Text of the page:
TREY GOWDY: Brianna Kupfer was a graduate student at UCLA studying architectural design. I say “was” because she’s dead. Dead at the age of 24. Killed while simply working at a furniture store trying to put herself through school. Killed by a man accused of crimes that literally span the country from Charleston, SC to Los Angeles, CA. He was out on bond accused of shooting into a car in South Carolina, but the authorities in California did not notify law enforcement in SC when he was recently arrested. They just released him, and he killed a 24–year–old just working her way through school.
Rachel Dowden was waiting at a bus stop in Pennsylvania. Waiting to go home after a long day at work. She was shot and killed by a man ordered by the court to stay away from her. Court orders are no match for a bullet.
Michelle Go was waiting on the subway in New York City. She was pushed in front of a train by a man with a long history of criminal and mental health issues. She’s dead. Killed by a man who should have been in jail or a mental hospital.
Tessa Majors was a college student in New York. She was an aspiring musician. I say “was” because she’s dead too. Killed by teenagers over a cell phone. The prosecutor noted the obvious during a court hearing when he said Tessa is gone for good. Gone from the earth for good. No more music. No more school. No more anything. If you’re wondering what the State of New York thinks her life was worth the answer is 14 years. 14 years is what the person who killed her got.
It’s hard to read about these cases and what happened to these women. No matter how long you may have worked in the justice system, it’s hard and painful to see beautiful, vibrant lives ended by people who should never have been in a position to hurt or kill others. When you read stories about these four women, you will see words like compassionate, loving, kind, caring, angelic, hard–working. And now all four are dead. And I wonder where the outrage is. I see politicians getting upset about all manner of things, but where is the outrage over the only thing that really matters, which is your right to live.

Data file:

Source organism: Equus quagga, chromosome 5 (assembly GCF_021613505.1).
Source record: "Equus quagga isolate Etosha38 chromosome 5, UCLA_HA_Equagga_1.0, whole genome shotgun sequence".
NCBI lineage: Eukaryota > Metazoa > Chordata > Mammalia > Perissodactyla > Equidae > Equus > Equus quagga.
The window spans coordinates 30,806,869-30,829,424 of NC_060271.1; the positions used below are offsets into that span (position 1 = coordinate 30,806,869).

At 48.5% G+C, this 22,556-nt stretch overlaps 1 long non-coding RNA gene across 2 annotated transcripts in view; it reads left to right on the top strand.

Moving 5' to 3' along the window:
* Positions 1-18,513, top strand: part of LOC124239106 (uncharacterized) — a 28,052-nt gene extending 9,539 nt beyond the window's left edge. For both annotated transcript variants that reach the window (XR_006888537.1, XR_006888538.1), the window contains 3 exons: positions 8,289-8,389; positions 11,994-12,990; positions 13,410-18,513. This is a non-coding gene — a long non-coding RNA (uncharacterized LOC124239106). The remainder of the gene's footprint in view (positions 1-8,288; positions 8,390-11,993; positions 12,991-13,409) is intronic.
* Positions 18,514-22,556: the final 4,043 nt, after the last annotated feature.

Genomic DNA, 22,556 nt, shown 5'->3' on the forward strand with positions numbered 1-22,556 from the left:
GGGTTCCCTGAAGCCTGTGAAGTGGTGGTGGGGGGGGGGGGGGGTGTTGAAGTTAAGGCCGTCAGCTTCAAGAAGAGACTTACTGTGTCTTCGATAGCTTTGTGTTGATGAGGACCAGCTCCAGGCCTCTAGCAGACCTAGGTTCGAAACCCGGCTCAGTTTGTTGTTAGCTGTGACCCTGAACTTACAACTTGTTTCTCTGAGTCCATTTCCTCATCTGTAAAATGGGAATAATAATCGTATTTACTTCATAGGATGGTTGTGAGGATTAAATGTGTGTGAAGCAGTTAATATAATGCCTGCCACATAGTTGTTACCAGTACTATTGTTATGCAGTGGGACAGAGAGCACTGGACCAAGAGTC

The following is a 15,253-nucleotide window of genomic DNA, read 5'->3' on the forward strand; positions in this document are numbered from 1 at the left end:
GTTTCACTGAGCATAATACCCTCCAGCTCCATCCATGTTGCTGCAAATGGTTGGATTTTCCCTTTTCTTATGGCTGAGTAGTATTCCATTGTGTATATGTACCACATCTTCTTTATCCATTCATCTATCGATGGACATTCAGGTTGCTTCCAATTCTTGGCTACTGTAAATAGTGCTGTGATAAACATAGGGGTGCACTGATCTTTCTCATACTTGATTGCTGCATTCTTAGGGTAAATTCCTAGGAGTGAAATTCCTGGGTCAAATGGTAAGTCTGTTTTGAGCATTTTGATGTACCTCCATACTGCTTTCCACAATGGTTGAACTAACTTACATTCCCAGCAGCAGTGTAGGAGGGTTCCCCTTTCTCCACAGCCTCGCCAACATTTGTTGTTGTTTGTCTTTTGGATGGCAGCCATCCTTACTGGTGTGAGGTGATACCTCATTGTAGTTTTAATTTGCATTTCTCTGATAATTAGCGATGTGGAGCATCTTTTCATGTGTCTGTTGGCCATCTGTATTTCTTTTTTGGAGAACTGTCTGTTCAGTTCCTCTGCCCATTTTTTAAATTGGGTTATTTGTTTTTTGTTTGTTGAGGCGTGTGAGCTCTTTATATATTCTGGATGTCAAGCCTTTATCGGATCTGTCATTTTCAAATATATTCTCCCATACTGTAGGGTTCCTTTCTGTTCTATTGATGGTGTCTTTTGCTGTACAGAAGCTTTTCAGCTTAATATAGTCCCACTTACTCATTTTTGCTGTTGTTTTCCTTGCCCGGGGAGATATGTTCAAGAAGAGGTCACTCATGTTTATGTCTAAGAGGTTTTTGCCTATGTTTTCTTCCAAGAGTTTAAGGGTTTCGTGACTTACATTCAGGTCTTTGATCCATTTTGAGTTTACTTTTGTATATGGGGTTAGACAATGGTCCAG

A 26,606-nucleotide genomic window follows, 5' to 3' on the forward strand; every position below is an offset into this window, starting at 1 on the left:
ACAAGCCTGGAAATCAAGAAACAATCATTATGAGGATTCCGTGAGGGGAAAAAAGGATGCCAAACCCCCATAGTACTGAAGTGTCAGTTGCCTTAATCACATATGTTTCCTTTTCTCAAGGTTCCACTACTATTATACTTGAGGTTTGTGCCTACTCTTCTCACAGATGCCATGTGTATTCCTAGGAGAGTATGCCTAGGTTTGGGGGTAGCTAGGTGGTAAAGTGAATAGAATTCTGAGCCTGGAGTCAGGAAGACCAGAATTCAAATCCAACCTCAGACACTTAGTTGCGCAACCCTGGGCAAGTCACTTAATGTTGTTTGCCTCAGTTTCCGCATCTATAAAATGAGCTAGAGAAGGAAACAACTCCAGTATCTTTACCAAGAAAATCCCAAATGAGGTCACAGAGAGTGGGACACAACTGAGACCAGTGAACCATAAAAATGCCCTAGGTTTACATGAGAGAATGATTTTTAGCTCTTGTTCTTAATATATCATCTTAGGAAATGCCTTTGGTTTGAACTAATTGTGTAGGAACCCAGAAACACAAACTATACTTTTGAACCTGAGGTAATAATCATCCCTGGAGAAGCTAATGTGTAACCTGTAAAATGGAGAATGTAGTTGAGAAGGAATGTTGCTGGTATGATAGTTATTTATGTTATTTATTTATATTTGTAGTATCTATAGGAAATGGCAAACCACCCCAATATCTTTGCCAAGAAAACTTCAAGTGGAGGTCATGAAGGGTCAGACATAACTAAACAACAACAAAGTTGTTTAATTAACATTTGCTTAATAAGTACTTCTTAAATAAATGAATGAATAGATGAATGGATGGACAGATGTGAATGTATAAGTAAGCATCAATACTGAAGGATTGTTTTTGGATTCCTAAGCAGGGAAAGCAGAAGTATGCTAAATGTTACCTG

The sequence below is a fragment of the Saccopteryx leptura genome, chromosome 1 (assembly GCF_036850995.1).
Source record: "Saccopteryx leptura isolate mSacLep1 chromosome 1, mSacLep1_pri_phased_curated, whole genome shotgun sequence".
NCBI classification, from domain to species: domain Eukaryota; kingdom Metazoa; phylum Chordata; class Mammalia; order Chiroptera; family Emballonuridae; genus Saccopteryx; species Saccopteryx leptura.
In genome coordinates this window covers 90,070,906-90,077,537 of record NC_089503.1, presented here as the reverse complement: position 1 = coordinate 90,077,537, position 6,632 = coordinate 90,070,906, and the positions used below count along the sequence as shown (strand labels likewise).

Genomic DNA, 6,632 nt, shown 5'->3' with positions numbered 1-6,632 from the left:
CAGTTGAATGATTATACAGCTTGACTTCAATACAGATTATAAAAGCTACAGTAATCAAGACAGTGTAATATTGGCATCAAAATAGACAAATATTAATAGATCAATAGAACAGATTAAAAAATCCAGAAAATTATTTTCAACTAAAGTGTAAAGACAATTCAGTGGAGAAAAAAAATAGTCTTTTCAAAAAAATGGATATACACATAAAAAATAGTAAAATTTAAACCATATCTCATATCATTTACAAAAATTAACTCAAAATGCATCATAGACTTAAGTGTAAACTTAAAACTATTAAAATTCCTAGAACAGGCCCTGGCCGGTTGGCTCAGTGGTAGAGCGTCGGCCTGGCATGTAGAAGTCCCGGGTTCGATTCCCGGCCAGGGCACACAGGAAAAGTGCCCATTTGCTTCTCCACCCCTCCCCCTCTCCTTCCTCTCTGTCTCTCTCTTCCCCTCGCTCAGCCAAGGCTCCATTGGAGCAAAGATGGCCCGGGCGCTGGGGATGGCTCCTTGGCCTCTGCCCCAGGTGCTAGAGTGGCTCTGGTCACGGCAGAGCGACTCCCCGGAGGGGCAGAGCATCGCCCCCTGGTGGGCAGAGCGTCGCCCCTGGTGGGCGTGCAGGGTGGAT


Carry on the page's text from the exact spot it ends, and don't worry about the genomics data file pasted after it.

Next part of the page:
It’s one thing to acknowledge this country is in the throes of a violent crime surge. There are plenty of statistics to back that up. These women, however, are not numbers. These women and others like them, are not columns on an FBI crime index. They were daughters, sisters, wives, mothers, friends, co-workers.
I took note of a phrase President Biden repeated during his press conference this week: He said Americans want three squares and to be safe. In fact, he said it twice. Americans want to be safe. It’s more than just “want to be safe, Mr. President.” Americans have the right to be safe because there is no liberty or pursuit of happiness without life. You can’t vote if you’re dead. You can’t sign up for a government program, if you’re dead. You can’t build back better, if you’re dead. So what is he doing about it.
There are elements within his party who want more violent people out on bond, more charges dropped, more light sentences. There are elements within his party who actually blame the police for the rising violent crime. There are elements of his party who literally advocate for the closing of prisons.
Biden gets very animated talking about what believes are voting rights and changing the rules of the Senate. How about changing the rules, so there are fewer victims, so the innocent public is better protected? What about making sure you can work in a store without being killed or wait on a bus or stand on a subway platform, or just walk home in New York? These 4 young women, and scores more like them, have forever lost the right to vote or do anything else. The right to live is the most fundamental right you have. When will Biden get upset about that? When will the media ask him about that?
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